In 1967, Roy Bates was the typical revolutionary and wild-eyed squatter. This former major of the Royal Navy was, at the time, at the forefront of the pirate radio scene, which involved shows broadcasted from boats, planes or any other floating or sailing object. Two years earlier, Great Britain passed a law aiming to dismantle these illegal transmissions, which were cutting into the audience ratings of the BBC and deemed indecent by the government. The legislation went into effect in 1967, prompting Roy Bates to seek out an unassailable stronghold where he would be able to keep on broadcasting.
Soon he discovered Fort Royal Rough and its particular status outside territorial waters. Without a wife or children, he colonized the platform and renamed it Sealand. Not satisfied with only taking control, the retired military man soon decided to proclaim the independence of this territory, which isn’t much larger than a football field. Thus the micronation was born. Then, in 1968, an Essex court confirmed the extra-territorial status of the military base.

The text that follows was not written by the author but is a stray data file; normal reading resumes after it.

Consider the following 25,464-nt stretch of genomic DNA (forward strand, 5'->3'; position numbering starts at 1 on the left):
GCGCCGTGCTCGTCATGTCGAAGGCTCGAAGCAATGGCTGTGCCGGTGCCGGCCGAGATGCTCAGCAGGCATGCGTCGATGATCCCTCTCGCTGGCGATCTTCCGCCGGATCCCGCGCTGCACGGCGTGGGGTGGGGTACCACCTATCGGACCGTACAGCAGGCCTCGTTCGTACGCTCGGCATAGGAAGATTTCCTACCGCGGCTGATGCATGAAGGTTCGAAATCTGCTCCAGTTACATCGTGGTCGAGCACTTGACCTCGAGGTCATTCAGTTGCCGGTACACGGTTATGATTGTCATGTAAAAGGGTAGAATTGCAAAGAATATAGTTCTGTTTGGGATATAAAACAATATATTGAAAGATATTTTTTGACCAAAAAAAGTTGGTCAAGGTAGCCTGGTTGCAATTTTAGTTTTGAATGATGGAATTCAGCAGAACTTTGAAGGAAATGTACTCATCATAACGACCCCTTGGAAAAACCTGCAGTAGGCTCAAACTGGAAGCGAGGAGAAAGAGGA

But the rejoicing was short-lived. Over time, the rules agreed between the British authorities and the Sealanders changed. So did sea laws. The territorial waters limit was extended sufficiently to reintegrate Sealand into the county of Essex. And yet nothing has been done to dismantle the micronation, which still enjoyed a salutary international indifference. It survived thanks to subsidies from “private investments from generous anonymous patrons,” James Bets explains. “Two guards live their all year-long for maintenance and security.”
Still, since his father’s abdication in 1999, Michael Bates has had to manage a cumbersome and expensive legacy. Sealand’s crazy history aside, the fisherman has always said he's willing to concede his maritime fortress provided the price is right.
For now the micronation is still looking for its next captain. As hackers failed to take control of it, they set sail towards other free territories like Iceland. Michael Bates now meditates on the future of his kingdom as the prince of an empty shell, and on the project that will maybe allow Sealand to survive in perpetuity.